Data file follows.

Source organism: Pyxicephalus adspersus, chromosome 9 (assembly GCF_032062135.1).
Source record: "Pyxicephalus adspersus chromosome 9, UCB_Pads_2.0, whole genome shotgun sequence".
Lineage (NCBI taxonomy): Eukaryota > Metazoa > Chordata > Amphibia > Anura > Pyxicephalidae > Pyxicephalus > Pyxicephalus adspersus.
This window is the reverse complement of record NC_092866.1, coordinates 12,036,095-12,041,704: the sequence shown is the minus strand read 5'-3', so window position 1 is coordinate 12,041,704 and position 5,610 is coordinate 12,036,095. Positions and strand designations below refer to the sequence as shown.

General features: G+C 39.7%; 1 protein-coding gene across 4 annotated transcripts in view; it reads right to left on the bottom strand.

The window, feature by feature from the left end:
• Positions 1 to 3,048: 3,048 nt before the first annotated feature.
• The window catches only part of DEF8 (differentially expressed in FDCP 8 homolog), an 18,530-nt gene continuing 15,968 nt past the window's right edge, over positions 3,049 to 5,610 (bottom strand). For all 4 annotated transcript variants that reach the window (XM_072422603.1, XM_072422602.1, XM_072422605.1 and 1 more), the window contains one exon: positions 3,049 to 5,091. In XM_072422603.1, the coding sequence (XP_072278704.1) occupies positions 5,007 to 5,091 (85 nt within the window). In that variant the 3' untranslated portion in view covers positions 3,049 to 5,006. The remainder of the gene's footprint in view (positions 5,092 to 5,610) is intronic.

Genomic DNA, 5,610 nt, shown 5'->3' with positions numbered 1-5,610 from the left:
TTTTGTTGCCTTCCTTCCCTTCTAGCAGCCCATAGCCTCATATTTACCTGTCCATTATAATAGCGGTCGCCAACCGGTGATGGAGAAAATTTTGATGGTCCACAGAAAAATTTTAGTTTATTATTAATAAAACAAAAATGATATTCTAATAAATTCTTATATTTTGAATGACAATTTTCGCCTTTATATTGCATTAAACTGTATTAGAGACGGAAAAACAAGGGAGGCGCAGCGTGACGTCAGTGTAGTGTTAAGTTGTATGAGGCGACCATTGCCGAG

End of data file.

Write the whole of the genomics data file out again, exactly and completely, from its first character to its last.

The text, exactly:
Source organism: Pyxicephalus adspersus, chromosome 9 (assembly GCF_032062135.1).
Source record: "Pyxicephalus adspersus chromosome 9, UCB_Pads_2.0, whole genome shotgun sequence".
Lineage (NCBI taxonomy): Eukaryota > Metazoa > Chordata > Amphibia > Anura > Pyxicephalidae > Pyxicephalus > Pyxicephalus adspersus.
This window is the reverse complement of record NC_092866.1, coordinates 12,036,095-12,041,704: the sequence shown is the minus strand read 5'-3', so window position 1 is coordinate 12,041,704 and position 5,610 is coordinate 12,036,095. Positions and strand designations below refer to the sequence as shown.

General features: G+C 39.7%; 1 protein-coding gene across 4 annotated transcripts in view; it reads right to left on the bottom strand.

The window, feature by feature from the left end:
• Positions 1 to 3,048: 3,048 nt before the first annotated feature.
• The window catches only part of DEF8 (differentially expressed in FDCP 8 homolog), an 18,530-nt gene continuing 15,968 nt past the window's right edge, over positions 3,049 to 5,610 (bottom strand). For all 4 annotated transcript variants that reach the window (XM_072422603.1, XM_072422602.1, XM_072422605.1 and 1 more), the window contains one exon: positions 3,049 to 5,091. In XM_072422603.1, the coding sequence (XP_072278704.1) occupies positions 5,007 to 5,091 (85 nt within the window). In that variant the 3' untranslated portion in view covers positions 3,049 to 5,006. The remainder of the gene's footprint in view (positions 5,092 to 5,610) is intronic.

Genomic DNA, 5,610 nt, shown 5'->3' with positions numbered 1-5,610 from the left:
TTTTGTTGCCTTCCTTCCCTTCTAGCAGCCCATAGCCTCATATTTACCTGTCCATTATAATAGCGGTCGCCAACCGGTGATGGAGAAAATTTTGATGGTCCACAGAAAAATTTTAGTTTATTATTAATAAAACAAAAATGATATTCTAATAAATTCTTATATTTTGAATGACAATTTTCGCCTTTATATTGCATTAAACTGTATTAGAGACGGAAAAACAAGGGAGGCGCAGCGTGACGTCAGTGTAGTGTTAAGTTGTATGAGGCGACCATTGCCGAG